Quick, name the No. 2 best-selling car in America last year. Difficult, isn’t it?
I, for one, did not realize the Nissan Altima was the second-best selling car in the U.S. in 2011, nor have I really given it much thought (or digital ink) save for the coupe we took to New Orleans a couple of years ago.
Altima has been on sale here in the states for two decades now and for 2013 Nissan has decided to lean a little heavier towards revolutionary (as opposed to evolutionary) for what will be the fifth-generation of the car.
Granted, they have not re-invented the wheel, but they have re-invented the Altima to a class-leading midsize sedan offering champagne content on a beer budget.
Right away you will not recognize the 2013 as an Altima – more like a redesigned Maxima in my books. Up front it screams “Samurai” while the label reads “Made in the U.S.A.” – via Tennessee and Mississippi.
Obviously the bold new styling stands out aesthetically but what will get many even more excited is that the new model can reach 38 mpg on the highway from a dimensionally larger car.
The new Altima is longer, wider, and lighter. Nissan benchmarked the BMW 3-Series and the C-Class from Mercedes for this new model as they sought to deliver a “class-above” midsize sedan.
Underneath the hood we still find a choice of 2.5-liter four- or 3.5-liter six-cylinder engine but each has been improved for the new Altima. The biggest news in the powertrain story though is the next-generation CVT gearbox developed for the Altima that features 70 percent new parts and has 40 percent less friction along with an expanded gear ratio making for a much more enjoyable driving experience while also contributing to the improved fuel economy.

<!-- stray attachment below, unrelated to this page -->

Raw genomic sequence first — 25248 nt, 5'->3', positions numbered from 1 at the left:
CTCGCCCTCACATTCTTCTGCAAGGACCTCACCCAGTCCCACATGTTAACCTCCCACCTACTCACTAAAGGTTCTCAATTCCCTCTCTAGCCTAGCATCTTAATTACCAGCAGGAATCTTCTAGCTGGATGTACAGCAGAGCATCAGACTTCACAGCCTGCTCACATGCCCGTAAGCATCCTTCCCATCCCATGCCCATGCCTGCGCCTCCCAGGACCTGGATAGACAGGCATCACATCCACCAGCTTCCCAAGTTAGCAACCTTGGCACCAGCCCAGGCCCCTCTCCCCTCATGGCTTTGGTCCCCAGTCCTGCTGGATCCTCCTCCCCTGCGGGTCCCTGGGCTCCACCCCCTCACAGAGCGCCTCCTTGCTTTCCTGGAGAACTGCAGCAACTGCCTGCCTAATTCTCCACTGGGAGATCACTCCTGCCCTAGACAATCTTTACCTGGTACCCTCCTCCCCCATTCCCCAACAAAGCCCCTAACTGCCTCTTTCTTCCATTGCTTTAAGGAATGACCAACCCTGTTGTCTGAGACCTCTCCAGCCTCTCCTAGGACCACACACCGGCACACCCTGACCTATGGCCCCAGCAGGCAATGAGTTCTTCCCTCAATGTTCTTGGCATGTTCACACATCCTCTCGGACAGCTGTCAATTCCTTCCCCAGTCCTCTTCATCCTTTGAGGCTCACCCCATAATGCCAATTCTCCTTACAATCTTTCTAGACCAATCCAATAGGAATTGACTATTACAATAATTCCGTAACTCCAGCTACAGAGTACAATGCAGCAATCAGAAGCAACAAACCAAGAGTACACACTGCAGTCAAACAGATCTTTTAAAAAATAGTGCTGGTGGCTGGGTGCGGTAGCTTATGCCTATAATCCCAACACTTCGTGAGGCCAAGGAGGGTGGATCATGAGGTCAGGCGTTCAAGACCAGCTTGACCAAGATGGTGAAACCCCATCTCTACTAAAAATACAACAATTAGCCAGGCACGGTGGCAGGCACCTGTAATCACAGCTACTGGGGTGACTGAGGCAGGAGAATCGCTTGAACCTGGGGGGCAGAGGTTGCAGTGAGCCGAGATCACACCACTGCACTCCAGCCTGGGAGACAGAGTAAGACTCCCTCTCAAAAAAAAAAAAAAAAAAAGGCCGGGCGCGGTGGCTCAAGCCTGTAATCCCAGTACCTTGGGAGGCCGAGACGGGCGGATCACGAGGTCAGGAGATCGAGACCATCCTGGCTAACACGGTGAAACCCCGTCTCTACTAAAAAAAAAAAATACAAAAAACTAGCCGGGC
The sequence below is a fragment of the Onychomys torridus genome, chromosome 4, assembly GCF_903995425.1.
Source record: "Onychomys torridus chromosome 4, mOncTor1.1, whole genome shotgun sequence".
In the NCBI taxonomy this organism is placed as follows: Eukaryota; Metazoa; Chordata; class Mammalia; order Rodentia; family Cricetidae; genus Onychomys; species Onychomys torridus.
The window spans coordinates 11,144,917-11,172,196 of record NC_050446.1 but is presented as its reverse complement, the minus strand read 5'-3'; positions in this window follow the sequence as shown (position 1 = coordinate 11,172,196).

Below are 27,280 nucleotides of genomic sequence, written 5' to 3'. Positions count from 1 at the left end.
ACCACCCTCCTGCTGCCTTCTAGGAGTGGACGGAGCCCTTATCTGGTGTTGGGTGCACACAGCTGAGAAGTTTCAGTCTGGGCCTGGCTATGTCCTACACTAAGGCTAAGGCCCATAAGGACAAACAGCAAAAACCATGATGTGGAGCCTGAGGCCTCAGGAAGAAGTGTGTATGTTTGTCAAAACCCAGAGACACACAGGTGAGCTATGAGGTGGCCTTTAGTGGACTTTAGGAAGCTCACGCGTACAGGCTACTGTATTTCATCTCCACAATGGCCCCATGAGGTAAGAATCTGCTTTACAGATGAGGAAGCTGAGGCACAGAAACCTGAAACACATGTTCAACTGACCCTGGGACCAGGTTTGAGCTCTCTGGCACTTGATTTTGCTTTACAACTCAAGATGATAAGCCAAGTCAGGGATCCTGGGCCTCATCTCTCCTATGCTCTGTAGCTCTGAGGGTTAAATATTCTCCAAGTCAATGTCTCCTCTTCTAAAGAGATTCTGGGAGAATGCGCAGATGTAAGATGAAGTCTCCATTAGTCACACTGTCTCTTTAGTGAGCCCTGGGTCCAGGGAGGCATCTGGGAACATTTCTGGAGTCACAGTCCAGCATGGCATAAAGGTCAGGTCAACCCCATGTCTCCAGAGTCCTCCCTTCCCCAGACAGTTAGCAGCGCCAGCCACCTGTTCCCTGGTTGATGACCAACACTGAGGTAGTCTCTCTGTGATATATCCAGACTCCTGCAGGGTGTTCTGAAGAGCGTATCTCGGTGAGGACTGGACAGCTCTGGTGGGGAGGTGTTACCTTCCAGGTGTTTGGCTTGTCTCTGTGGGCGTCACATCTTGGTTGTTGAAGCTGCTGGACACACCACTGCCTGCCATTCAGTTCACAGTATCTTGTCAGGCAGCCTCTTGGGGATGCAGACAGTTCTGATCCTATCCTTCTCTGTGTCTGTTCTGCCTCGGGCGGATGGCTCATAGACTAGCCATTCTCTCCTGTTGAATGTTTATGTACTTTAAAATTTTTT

The news for Altima does not end with the opening of a car door. Inside one finds a cavernous environment complete with all of the newest features and technology. The dash panel has gone high-tech with its four-inch display monitor nestled between the speedo and tach and at the rear is the world’s first integrated rearview camera with cleansing system that not only provides images while backing but serves as the sensor for Altima’s new blind spot warning, lane departure, and moving object detection systems.
Also debuting on the 2013 Altima is Nissan’s new Easy Fill Tire Alert system that senses when a low tire is being aired up by flashing the hazard lights and honks the car horn once when proper pressure is reached. Should the operator add too much air the system will alert you by honking several times.
All those things are good and fine, and necessary to stay at the top of one’s game but it still comes down to price and likeability.
Pricing for the 2013 Altima will start at $21,500 for a base 2.5 model with the V-6s beginning at $25,360. Ordering one “all the way” will run in the neighborhood of 32-33 grand.
So it comes down to likeability, and there is plenty to like in this new Altima. Nissan expects 90 percent of us to like the four-cylinder over the six and men and women liking it about evenly.
On the road, the car is very smooth and quiet providing a very solid and reliable feel. It is easy to operate and easy to maneuver and watching the fuel gauge barely move during our time behind the wheel is an added benefit.
Despite the midsize sedan segment being ever-so-crowded these days, Nissan should have no problem with segment superiority as they just made life suck a little for the competition.